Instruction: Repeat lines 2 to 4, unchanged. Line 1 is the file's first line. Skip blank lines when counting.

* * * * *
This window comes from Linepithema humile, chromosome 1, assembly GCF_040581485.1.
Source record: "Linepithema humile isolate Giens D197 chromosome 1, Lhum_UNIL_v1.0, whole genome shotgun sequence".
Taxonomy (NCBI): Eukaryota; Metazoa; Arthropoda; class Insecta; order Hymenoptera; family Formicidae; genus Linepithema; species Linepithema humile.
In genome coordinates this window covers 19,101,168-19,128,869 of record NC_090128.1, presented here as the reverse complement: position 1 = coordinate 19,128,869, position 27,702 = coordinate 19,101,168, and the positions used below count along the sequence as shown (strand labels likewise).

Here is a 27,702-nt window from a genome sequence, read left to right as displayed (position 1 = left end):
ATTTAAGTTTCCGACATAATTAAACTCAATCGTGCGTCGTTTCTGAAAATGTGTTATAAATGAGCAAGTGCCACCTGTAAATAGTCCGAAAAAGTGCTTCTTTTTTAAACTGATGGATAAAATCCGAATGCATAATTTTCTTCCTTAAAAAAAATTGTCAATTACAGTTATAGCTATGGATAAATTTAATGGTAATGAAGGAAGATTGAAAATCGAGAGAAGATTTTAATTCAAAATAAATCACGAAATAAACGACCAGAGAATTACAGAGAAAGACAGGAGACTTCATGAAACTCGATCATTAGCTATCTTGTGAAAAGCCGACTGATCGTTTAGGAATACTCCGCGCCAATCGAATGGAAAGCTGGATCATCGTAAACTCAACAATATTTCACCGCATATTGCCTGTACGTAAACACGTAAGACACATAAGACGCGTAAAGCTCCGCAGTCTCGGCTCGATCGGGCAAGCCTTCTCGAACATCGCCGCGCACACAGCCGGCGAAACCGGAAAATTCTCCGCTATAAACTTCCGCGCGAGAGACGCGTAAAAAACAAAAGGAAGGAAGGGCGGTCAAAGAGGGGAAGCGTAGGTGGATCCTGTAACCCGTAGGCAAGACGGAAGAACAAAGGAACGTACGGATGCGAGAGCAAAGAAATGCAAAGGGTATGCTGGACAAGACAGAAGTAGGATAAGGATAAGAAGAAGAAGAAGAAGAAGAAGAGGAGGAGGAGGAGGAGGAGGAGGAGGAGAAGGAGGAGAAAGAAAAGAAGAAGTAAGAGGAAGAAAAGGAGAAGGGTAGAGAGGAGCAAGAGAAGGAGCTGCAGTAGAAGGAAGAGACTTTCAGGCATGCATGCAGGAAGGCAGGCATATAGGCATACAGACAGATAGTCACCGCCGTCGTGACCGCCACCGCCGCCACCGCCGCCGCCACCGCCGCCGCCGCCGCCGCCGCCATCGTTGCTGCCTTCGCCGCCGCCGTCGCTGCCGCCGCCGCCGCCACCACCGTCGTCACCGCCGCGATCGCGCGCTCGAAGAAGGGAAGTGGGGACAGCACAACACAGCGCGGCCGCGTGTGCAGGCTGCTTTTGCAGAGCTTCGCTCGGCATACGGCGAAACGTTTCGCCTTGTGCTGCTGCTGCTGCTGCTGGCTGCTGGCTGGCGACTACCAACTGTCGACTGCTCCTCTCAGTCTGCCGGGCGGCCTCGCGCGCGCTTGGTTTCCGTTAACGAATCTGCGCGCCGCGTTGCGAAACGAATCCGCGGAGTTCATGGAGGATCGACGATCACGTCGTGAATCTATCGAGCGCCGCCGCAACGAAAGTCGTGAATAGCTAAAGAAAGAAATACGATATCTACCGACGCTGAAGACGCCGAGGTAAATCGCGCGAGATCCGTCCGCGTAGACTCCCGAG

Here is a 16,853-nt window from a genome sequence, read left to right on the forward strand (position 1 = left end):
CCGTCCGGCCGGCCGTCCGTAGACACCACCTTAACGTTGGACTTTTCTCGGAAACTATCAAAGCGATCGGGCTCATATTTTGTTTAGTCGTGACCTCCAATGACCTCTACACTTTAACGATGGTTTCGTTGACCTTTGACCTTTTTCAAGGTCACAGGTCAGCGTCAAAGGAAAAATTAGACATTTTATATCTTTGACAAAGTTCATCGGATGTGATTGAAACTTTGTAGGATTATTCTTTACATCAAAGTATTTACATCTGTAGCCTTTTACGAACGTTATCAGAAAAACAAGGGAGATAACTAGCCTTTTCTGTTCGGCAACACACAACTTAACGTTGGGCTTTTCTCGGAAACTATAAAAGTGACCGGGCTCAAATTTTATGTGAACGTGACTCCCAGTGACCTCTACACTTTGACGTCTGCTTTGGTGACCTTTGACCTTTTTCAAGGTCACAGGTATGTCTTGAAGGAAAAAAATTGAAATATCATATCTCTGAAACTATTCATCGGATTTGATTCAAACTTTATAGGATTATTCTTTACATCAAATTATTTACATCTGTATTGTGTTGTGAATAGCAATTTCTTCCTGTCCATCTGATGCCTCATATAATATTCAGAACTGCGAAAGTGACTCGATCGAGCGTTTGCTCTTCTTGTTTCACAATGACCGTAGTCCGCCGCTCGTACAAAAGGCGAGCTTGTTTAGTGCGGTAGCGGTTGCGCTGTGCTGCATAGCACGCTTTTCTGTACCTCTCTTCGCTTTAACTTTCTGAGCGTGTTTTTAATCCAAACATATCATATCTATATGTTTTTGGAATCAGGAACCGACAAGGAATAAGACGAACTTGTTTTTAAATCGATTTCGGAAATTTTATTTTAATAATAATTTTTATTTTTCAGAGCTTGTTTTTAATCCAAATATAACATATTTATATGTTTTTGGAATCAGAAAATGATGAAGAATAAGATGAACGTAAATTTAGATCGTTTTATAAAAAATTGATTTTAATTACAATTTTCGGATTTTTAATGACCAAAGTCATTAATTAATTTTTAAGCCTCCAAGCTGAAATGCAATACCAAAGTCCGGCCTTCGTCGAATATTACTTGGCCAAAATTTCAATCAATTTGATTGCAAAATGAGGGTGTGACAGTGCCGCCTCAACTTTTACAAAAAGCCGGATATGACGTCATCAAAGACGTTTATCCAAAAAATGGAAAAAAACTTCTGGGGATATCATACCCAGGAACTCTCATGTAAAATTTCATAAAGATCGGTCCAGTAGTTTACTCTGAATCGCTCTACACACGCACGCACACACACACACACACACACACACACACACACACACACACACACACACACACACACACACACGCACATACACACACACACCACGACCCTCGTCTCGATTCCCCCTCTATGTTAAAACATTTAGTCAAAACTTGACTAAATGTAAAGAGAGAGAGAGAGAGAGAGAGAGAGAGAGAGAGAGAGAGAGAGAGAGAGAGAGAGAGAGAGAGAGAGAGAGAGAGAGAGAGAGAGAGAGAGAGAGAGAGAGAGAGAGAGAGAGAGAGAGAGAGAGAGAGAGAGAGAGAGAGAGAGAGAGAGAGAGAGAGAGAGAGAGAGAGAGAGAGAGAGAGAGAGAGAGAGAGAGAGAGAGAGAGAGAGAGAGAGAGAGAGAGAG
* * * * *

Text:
Source record: "Linepithema humile isolate Giens D197 chromosome 1, Lhum_UNIL_v1.0, whole genome shotgun sequence".
Taxonomy (NCBI): Eukaryota; Metazoa; Arthropoda; class Insecta; order Hymenoptera; family Formicidae; genus Linepithema; species Linepithema humile.
In genome coordinates this window covers 19,101,168-19,128,869 of record NC_090128.1, presented here as the reverse complement: position 1 = coordinate 19,128,869, position 27,702 = coordinate 19,101,168, and the positions used below count along the sequence as shown (strand labels likewise).